Looking forward to the follow-up photo; it's no problem... I'm not in a hurry because it doesn't have to be done until the p/s pump comes back from a rebuild.

Thanks for the cudo's. Just wish it were a two car garage, but then the wife would want to park her car in there as well, not happening!

David has posted some good info (as per usual) that shows exactly what that short line looks like. I just chose to put a steel filter in there as well. You could just as easily place one up by the carb, but I think that looks crappy. The original carb had a filter directly on the carb. If you still have the Autolite 4300 or 4300D (spread bore), it will have a filter. The Holley does not, only small sintered bronze mini filters in the inlet ports. 

If you chose to place a filter anywhere, PLEASE do not ever use those dangerous glass filters...……. unless you plan on burning your car up!!

Geoff.

Geoff.

 I learn something new every day!

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When you updated/refreshed, did you add the in-line filter? (shown in my first photo)

 

In any case, I’m going to need to wait until the p/s pump returns to measure correctly.

 

Yes, all the rubber fuel lines are being replaced. They’re either ancient or incorrect.

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A fuel filter before the fuel pump is not necessary, but is required between the fuel pump and carburetor. The fuel filter before the fuel pump may contribute to vapor lock by adding some restriction to the fuel flow.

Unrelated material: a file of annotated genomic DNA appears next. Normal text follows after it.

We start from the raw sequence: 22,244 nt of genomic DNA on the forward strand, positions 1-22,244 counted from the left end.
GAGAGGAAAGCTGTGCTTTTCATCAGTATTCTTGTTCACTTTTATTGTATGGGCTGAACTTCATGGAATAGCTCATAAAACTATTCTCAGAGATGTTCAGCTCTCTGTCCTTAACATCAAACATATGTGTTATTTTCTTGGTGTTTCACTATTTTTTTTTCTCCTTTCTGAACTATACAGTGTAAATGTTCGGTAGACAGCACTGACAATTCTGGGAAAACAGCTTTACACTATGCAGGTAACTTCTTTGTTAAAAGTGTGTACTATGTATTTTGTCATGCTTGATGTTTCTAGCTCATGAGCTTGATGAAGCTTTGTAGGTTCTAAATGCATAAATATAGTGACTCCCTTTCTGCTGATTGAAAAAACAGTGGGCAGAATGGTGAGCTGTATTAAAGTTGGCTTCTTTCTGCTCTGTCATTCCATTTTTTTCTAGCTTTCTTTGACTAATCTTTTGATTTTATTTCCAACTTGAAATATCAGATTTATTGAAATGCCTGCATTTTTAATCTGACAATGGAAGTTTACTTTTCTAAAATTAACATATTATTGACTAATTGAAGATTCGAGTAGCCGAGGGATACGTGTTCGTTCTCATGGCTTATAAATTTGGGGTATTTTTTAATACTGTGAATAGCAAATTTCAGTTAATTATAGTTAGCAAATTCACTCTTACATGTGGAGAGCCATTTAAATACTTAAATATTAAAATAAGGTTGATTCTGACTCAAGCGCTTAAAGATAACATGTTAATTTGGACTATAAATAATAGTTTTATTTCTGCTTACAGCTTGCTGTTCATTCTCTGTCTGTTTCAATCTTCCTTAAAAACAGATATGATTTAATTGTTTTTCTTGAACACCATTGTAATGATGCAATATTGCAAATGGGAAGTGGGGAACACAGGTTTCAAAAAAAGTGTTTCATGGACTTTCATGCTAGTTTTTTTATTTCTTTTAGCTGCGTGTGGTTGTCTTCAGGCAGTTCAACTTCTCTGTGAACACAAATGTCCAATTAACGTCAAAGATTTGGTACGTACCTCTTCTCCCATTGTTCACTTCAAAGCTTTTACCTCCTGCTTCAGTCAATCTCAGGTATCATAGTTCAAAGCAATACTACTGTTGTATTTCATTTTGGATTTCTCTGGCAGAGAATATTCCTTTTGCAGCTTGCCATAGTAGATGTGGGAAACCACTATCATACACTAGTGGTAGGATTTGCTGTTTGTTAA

“If you can't explain it simply, you don't understand it well enough.”

--Albert Einstein

 

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A fuel filter before the fuel pump is not necessary, but is required between the fuel pump and carburetor. The fuel filter before the fuel pump may contribute to vapor lock by adding some restriction to the fuel flow.

 Don, not disagreeing with you or anybody about the possibility of vapor lock or other issues with a filter before the pump. Funny thing is my 72 had one fitted when I bought it in 1980, and so did my current 71 when I bought it in 2008. I guess I just followed along with it. On the plus side of the 'discussion', when I replaced all the fuel system a couple of years ago, that inline steel filter was plugged with rust from the old tank line. That rust would likely have taken out the pump and possible got through the sintered bronze things. 

So in hind sight, I probably could install one directly after the pump if there's room for it or just before the carb plumbing. Like I have said many times, I'll never use plastic or glass filter. Where it is is out of sight, out of mind and never been a problem with fuel flow. I guess it's up to owners to decide what's best for their ride.

To save space, here is a pic I just took. Unfortunately very hard to get with a reg. camera, it's a bit skewed,  but I think it shows what it intended.

Geoff.

PS Forgot to mention, I change that filter every Spring and it only gets about 2K miles of driving through it.

 

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Geoff.

 I learn something new every day!